The (natural) spectacle as space in the age of enlightenment. The beginning of human potency
What does landscape mean in the middle of the 18th century? Following this question Thomas Forrer analyses discursive moments and figures in early modern texts from natural history, art theory, and philosophy. In the Baroque period nature would show the impermanence of all mundane life, and in the modern age the alienation of nature would be the current topic. To Forrer, nature appears differently in the era of enlightenment from 1720 to 1770. The experience of nature would be perceived as the origin of human potency. Landscape as spectacle would be then the projection surface for every thinkable meaning, the 'putting-before-one's-eyes' supplies the possibility of thinking further and becoming potent in the first place. In respect thereof, Forrer observes his sources with a focus on 'natural history', 'art and aesthetics', and 'poetry'.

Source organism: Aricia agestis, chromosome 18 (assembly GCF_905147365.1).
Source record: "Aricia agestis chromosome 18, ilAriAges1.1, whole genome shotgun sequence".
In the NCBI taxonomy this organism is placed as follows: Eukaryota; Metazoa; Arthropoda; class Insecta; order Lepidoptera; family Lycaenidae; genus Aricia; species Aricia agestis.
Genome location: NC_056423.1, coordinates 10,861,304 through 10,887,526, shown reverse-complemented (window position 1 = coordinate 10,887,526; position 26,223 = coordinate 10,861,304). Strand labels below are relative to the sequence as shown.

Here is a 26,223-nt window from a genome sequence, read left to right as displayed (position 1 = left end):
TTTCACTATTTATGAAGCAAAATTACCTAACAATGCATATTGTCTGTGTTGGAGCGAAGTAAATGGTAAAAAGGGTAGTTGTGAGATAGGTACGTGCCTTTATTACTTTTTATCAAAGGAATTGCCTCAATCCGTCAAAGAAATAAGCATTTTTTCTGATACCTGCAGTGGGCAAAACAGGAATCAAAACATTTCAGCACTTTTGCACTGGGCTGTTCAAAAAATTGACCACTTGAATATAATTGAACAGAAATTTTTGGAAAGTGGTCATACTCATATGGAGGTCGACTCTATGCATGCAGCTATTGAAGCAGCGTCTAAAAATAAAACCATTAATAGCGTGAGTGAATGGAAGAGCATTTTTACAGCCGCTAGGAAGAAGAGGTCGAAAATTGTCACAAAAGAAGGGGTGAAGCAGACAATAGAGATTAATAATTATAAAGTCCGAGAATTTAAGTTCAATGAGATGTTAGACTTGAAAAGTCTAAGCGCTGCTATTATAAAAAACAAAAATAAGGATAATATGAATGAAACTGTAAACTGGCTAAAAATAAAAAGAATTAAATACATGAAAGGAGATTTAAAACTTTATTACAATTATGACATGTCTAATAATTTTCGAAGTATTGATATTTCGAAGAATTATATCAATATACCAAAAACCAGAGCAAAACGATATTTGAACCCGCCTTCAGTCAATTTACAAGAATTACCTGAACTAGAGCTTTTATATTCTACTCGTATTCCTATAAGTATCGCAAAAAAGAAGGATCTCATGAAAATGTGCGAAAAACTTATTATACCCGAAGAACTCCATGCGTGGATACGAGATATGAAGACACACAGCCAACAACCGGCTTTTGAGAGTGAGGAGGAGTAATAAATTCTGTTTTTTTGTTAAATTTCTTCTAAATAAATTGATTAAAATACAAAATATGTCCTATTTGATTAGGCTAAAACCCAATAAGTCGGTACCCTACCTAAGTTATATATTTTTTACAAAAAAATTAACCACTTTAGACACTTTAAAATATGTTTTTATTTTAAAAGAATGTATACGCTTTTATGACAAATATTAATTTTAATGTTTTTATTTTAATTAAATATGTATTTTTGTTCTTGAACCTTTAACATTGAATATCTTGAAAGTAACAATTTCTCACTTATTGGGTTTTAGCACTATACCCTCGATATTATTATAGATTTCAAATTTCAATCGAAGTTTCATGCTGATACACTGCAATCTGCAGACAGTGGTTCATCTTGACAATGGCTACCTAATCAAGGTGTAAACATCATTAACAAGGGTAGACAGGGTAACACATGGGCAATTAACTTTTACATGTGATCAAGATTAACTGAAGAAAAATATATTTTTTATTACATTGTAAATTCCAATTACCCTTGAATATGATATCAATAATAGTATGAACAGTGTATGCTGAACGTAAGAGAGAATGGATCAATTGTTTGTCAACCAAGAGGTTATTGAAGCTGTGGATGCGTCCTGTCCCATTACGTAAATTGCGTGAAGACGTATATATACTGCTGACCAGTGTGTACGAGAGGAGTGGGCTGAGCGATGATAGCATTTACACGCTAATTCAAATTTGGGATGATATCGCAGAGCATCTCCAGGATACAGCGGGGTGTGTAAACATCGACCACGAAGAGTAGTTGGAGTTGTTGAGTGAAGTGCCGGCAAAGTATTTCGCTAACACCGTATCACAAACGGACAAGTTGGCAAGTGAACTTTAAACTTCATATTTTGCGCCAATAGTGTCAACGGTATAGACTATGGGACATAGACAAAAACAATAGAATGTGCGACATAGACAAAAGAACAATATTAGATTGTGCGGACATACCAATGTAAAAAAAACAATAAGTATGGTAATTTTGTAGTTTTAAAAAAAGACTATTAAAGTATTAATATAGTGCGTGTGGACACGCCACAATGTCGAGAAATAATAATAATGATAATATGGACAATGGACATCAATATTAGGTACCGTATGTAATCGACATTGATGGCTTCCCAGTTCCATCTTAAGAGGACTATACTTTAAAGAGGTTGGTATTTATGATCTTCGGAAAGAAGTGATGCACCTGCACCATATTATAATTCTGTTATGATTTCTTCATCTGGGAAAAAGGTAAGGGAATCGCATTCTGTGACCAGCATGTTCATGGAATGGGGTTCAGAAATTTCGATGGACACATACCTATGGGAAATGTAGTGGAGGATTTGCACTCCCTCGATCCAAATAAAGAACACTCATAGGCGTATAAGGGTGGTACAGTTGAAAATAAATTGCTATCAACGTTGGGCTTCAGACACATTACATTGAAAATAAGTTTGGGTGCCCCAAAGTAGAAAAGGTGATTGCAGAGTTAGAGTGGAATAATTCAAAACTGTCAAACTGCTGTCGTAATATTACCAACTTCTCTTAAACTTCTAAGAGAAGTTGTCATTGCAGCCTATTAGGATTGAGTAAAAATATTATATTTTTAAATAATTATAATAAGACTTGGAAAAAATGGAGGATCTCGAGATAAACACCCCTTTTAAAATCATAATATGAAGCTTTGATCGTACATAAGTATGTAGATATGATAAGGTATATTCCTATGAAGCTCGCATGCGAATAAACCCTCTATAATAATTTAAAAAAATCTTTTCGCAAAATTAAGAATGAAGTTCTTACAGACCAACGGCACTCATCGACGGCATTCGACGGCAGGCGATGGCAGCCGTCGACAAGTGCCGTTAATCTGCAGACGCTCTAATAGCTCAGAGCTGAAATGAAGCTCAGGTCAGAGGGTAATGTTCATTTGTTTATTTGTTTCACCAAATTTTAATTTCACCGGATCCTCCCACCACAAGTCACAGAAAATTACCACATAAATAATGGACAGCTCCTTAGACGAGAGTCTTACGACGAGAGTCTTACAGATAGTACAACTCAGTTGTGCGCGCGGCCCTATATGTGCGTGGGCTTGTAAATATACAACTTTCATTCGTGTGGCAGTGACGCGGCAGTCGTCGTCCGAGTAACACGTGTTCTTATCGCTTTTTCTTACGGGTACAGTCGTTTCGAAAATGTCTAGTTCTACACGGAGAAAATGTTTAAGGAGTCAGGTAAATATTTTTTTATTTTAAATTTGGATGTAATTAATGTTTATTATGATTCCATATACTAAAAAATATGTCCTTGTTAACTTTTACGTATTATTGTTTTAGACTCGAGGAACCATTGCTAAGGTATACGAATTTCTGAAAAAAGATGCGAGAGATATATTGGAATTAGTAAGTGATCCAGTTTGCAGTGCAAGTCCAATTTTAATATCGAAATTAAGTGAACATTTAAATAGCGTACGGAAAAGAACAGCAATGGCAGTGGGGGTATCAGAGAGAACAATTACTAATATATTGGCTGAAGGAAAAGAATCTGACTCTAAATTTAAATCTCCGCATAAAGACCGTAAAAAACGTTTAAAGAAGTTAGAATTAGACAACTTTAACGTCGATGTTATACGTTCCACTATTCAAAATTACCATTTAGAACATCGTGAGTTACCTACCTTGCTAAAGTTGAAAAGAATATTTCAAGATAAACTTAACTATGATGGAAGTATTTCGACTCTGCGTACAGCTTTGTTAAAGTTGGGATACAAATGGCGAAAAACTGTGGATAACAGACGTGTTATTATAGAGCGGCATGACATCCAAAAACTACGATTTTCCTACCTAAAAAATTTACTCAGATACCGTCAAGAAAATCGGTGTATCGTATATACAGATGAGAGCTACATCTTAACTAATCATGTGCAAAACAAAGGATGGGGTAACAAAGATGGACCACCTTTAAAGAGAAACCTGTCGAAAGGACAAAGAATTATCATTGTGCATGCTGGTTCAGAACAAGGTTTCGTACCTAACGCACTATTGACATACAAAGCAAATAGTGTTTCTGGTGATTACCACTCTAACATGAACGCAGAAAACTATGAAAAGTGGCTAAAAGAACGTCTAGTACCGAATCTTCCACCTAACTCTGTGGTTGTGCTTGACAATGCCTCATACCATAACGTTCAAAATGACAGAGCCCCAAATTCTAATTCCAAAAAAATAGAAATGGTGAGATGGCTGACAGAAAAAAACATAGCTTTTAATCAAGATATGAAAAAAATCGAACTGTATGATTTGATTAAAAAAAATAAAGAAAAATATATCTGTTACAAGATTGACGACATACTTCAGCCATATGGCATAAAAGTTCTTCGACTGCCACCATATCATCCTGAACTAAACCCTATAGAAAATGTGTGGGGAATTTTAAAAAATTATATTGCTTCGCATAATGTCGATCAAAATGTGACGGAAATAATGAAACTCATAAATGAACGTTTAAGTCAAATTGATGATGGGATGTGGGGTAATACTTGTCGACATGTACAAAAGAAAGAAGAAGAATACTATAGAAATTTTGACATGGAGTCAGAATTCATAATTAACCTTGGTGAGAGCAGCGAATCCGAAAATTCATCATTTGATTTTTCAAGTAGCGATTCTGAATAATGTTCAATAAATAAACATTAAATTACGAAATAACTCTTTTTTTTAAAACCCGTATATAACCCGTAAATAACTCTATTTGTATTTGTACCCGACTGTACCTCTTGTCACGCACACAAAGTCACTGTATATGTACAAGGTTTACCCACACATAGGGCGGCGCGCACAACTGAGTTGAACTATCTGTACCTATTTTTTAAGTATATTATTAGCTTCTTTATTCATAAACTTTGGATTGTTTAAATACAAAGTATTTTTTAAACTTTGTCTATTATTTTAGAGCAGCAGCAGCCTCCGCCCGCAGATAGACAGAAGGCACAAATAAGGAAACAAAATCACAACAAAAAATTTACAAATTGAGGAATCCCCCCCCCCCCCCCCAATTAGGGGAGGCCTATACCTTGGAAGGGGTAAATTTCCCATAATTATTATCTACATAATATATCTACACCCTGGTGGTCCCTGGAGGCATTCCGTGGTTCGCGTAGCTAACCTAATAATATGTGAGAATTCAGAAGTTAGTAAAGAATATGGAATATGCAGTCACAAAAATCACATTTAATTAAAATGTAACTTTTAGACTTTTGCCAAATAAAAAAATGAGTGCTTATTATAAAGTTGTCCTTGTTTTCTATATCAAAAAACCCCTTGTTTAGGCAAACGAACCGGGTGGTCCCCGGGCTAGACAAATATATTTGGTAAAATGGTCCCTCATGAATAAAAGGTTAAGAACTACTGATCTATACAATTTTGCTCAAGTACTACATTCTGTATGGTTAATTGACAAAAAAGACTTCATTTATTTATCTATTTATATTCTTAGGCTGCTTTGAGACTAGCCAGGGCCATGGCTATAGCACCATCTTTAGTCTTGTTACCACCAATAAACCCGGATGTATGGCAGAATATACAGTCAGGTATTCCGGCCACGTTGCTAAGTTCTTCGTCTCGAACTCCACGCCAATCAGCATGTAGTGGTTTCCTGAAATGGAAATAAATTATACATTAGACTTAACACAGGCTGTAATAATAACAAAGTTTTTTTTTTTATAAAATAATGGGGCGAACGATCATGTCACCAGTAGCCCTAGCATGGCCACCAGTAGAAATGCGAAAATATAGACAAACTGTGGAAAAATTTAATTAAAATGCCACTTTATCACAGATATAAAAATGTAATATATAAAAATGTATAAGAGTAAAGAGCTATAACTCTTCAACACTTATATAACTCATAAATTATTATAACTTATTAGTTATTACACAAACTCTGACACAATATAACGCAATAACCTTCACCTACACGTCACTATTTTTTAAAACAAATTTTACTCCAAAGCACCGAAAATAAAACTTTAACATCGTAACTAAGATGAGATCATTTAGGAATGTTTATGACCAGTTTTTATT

All articles (not book covers) in KULT_online from issue 50 on are published under the license Creative Commons Attribution 4.0. All published articles may be reused under the conditions of the license, particularly for commercial purposes and through editing the article (Human-Readable Summary). All authors (have) permitted the publication under the above mentioned license. There is no copyright transfer towards KULT_online. For all book covers specific rights might be reserved, please contact the respective publisher for any lawful reuse. All contributions published in issue 1-49 of KULT_online are free available online and protected by the German Copyright Law.